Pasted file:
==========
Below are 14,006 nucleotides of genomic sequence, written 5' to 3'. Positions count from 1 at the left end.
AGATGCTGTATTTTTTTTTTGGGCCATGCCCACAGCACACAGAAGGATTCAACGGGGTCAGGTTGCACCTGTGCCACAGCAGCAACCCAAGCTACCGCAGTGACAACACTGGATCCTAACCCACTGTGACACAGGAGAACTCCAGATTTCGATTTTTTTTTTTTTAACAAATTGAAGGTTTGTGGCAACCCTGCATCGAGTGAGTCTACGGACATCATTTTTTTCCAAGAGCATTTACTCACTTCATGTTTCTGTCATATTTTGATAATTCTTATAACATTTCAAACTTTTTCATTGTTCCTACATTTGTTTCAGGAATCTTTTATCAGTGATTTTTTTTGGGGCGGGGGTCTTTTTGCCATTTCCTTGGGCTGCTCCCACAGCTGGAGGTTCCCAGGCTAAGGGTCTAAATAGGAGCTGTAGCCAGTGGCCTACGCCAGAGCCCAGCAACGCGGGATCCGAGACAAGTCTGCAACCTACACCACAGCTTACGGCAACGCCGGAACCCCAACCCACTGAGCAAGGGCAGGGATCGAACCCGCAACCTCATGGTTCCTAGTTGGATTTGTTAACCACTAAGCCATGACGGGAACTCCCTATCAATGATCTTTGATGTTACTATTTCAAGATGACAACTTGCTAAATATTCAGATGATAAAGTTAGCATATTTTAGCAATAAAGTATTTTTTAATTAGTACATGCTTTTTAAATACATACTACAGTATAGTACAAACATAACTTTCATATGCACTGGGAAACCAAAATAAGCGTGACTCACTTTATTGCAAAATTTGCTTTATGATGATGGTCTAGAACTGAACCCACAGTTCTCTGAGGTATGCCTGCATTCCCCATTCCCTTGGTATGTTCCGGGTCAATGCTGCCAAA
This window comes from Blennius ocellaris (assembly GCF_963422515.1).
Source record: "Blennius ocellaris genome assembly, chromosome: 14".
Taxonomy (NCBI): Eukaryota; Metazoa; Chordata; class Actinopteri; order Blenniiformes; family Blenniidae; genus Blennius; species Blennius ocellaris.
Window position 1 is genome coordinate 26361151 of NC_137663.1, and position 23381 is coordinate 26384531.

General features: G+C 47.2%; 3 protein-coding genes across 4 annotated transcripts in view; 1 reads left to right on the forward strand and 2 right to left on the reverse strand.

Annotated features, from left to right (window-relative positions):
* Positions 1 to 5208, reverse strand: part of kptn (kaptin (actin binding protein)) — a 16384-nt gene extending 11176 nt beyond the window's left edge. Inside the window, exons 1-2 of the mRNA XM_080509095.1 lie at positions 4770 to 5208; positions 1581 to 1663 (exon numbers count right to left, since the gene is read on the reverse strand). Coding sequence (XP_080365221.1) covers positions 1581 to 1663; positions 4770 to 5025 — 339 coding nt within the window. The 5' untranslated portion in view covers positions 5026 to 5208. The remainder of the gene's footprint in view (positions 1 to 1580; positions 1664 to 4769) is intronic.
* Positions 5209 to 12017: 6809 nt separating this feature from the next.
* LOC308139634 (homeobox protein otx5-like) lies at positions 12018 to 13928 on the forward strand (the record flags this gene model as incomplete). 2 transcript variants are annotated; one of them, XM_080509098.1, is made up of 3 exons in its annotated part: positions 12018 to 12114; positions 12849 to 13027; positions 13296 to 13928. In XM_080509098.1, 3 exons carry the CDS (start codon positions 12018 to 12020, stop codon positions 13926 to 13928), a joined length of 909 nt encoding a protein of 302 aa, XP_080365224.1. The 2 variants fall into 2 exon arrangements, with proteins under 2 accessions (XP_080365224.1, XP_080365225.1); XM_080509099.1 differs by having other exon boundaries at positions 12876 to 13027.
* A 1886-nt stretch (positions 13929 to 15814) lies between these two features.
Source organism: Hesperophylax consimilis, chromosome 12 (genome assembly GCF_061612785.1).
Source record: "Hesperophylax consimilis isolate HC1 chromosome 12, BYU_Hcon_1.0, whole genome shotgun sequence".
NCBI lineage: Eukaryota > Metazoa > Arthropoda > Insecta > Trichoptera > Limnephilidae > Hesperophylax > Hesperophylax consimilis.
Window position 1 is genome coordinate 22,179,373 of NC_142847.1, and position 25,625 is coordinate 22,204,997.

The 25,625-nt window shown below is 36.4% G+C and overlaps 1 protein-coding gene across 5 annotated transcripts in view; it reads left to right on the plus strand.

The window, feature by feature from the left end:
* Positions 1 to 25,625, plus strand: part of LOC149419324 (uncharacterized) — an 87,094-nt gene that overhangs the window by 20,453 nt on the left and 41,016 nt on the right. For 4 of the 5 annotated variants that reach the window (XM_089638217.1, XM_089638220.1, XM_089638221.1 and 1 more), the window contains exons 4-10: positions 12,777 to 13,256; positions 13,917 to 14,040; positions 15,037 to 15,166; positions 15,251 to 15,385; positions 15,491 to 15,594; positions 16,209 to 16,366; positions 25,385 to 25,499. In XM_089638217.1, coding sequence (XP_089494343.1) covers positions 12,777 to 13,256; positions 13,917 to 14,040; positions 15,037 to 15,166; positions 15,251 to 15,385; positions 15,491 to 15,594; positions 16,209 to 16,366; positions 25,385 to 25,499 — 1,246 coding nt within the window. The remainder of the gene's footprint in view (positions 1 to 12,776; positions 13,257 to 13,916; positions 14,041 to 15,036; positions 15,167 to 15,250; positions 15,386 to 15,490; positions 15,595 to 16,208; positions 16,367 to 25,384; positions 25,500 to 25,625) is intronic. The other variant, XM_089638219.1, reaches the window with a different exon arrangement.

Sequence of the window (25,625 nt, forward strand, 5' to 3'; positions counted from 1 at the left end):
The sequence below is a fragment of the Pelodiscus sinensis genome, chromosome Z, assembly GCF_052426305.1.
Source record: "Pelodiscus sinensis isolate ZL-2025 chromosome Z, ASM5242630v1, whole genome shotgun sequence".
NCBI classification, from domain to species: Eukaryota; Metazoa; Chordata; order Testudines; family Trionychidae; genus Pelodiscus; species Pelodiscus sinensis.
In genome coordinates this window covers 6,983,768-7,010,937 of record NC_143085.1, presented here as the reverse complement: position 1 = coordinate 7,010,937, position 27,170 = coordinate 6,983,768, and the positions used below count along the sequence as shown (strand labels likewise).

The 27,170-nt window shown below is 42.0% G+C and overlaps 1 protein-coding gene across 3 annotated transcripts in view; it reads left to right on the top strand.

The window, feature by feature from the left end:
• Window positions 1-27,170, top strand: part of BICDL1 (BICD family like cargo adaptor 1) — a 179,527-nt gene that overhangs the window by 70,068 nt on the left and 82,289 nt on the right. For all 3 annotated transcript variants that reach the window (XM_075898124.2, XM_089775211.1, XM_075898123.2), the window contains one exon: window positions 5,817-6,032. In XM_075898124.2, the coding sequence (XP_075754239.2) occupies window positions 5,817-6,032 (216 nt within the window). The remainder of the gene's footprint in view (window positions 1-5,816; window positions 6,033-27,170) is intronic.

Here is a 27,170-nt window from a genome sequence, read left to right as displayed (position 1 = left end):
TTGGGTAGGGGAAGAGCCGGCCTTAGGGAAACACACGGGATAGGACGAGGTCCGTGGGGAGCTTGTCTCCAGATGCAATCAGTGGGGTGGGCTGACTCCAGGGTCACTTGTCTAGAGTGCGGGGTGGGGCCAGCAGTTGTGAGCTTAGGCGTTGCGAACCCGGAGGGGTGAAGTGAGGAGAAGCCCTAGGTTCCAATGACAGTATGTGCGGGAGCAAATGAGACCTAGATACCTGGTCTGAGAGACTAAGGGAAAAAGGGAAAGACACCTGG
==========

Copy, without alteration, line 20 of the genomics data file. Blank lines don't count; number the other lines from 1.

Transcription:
Sequence of the window (25,625 nt, forward strand, 5' to 3'; positions counted from 1 at the left end):